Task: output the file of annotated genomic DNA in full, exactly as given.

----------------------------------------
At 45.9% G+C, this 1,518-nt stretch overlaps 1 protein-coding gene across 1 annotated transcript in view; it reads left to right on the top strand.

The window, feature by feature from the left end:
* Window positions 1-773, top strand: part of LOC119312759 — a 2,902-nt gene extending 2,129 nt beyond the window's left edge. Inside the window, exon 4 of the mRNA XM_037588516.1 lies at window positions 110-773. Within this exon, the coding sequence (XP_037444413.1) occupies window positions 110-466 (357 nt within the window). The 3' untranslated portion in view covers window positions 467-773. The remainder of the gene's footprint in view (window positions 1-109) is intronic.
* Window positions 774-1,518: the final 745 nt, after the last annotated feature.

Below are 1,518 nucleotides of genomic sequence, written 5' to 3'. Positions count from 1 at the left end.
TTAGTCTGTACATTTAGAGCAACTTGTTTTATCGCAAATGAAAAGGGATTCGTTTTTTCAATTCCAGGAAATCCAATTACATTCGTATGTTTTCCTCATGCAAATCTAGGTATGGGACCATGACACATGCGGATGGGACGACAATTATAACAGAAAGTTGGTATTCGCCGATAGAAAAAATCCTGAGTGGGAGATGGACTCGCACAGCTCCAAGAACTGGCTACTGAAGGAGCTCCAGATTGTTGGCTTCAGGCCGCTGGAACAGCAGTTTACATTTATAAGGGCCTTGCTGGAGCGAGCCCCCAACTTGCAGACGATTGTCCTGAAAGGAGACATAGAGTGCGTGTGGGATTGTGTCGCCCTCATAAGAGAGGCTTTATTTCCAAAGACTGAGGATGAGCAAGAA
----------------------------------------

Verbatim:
At 45.9% G+C, this 1,518-nt stretch overlaps 1 protein-coding gene across 1 annotated transcript in view; it reads left to right on the top strand.

The window, feature by feature from the left end:
* Window positions 1-773, top strand: part of LOC119312759 — a 2,902-nt gene extending 2,129 nt beyond the window's left edge. Inside the window, exon 4 of the mRNA XM_037588516.1 lies at window positions 110-773. Within this exon, the coding sequence (XP_037444413.1) occupies window positions 110-466 (357 nt within the window). The 3' untranslated portion in view covers window positions 467-773. The remainder of the gene's footprint in view (window positions 1-109) is intronic.
* Window positions 774-1,518: the final 745 nt, after the last annotated feature.

Below are 1,518 nucleotides of genomic sequence, written 5' to 3'. Positions count from 1 at the left end.
TTAGTCTGTACATTTAGAGCAACTTGTTTTATCGCAAATGAAAAGGGATTCGTTTTTTCAATTCCAGGAAATCCAATTACATTCGTATGTTTTCCTCATGCAAATCTAGGTATGGGACCATGACACATGCGGATGGGACGACAATTATAACAGAAAGTTGGTATTCGCCGATAGAAAAAATCCTGAGTGGGAGATGGACTCGCACAGCTCCAAGAACTGGCTACTGAAGGAGCTCCAGATTGTTGGCTTCAGGCCGCTGGAACAGCAGTTTACATTTATAAGGGCCTTGCTGGAGCGAGCCCCCAACTTGCAGACGATTGTCCTGAAAGGAGACATAGAGTGCGTGTGGGATTGTGTCGCCCTCATAAGAGAGGCTTTATTTCCAAAGACTGAGGATGAGCAAGAA